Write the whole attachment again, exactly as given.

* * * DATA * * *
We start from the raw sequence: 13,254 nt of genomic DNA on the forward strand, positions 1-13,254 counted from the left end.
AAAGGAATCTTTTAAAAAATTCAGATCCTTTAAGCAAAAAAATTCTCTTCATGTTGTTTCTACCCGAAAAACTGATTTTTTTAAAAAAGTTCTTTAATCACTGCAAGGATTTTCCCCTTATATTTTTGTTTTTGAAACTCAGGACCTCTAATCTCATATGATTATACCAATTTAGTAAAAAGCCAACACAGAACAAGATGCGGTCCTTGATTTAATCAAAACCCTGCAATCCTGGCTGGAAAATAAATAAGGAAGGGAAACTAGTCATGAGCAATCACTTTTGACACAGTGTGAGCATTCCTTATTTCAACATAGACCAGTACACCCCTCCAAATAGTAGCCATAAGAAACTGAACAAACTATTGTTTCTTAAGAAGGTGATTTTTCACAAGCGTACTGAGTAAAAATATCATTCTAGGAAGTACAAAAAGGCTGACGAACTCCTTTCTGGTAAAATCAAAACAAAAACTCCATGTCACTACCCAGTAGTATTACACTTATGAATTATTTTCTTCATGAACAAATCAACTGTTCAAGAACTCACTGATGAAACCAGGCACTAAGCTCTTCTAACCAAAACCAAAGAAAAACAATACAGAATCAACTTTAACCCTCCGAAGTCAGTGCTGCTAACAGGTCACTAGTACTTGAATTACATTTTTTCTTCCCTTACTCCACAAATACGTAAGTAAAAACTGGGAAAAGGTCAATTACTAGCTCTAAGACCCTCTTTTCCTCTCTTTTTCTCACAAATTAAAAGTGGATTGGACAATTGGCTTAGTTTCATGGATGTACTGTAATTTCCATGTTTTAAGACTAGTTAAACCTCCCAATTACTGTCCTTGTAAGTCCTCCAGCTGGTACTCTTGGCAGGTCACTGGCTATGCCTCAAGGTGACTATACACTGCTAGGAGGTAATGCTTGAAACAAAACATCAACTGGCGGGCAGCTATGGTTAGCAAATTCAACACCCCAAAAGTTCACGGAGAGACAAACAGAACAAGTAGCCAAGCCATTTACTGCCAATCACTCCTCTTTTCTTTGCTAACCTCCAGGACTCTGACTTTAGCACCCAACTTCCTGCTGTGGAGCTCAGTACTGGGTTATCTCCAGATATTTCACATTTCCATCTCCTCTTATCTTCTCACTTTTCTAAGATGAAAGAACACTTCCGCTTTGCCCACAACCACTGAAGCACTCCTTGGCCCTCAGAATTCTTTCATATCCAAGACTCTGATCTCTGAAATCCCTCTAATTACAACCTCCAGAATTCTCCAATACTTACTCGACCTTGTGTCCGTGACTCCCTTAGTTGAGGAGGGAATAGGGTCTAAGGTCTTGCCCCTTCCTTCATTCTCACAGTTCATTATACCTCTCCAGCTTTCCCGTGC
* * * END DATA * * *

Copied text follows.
We start from the raw sequence: 13,254 nt of genomic DNA on the forward strand, positions 1-13,254 counted from the left end.
AAAGGAATCTTTTAAAAAATTCAGATCCTTTAAGCAAAAAAATTCTCTTCATGTTGTTTCTACCCGAAAAACTGATTTTTTTAAAAAAGTTCTTTAATCACTGCAAGGATTTTCCCCTTATATTTTTGTTTTTGAAACTCAGGACCTCTAATCTCATATGATTATACCAATTTAGTAAAAAGCCAACACAGAACAAGATGCGGTCCTTGATTTAATCAAAACCCTGCAATCCTGGCTGGAAAATAAATAAGGAAGGGAAACTAGTCATGAGCAATCACTTTTGACACAGTGTGAGCATTCCTTATTTCAACATAGACCAGTACACCCCTCCAAATAGTAGCCATAAGAAACTGAACAAACTATTGTTTCTTAAGAAGGTGATTTTTCACAAGCGTACTGAGTAAAAATATCATTCTAGGAAGTACAAAAAGGCTGACGAACTCCTTTCTGGTAAAATCAAAACAAAAACTCCATGTCACTACCCAGTAGTATTACACTTATGAATTATTTTCTTCATGAACAAATCAACTGTTCAAGAACTCACTGATGAAACCAGGCACTAAGCTCTTCTAACCAAAACCAAAGAAAAACAATACAGAATCAACTTTAACCCTCCGAAGTCAGTGCTGCTAACAGGTCACTAGTACTTGAATTACATTTTTTCTTCCCTTACTCCACAAATACGTAAGTAAAAACTGGGAAAAGGTCAATTACTAGCTCTAAGACCCTCTTTTCCTCTCTTTTTCTCACAAATTAAAAGTGGATTGGACAATTGGCTTAGTTTCATGGATGTACTGTAATTTCCATGTTTTAAGACTAGTTAAACCTCCCAATTACTGTCCTTGTAAGTCCTCCAGCTGGTACTCTTGGCAGGTCACTGGCTATGCCTCAAGGTGACTATACACTGCTAGGAGGTAATGCTTGAAACAAAACATCAACTGGCGGGCAGCTATGGTTAGCAAATTCAACACCCCAAAAGTTCACGGAGAGACAAACAGAACAAGTAGCCAAGCCATTTACTGCCAATCACTCCTCTTTTCTTTGCTAACCTCCAGGACTCTGACTTTAGCACCCAACTTCCTGCTGTGGAGCTCAGTACTGGGTTATCTCCAGATATTTCACATTTCCATCTCCTCTTATCTTCTCACTTTTCTAAGATGAAAGAACACTTCCGCTTTGCCCACAACCACTGAAGCACTCCTTGGCCCTCAGAATTCTTTCATATCCAAGACTCTGATCTCTGAAATCCCTCTAATTACAACCTCCAGAATTCTCCAATACTTACTCGACCTTGTGTCCGTGACTCCCTTAGTTGAGGAGGGAATAGGGTCTAAGGTCTTGCCCCTTCCTTCATTCTCACAGTTCATTATACCTCTCCAGCTTTCCCGTGC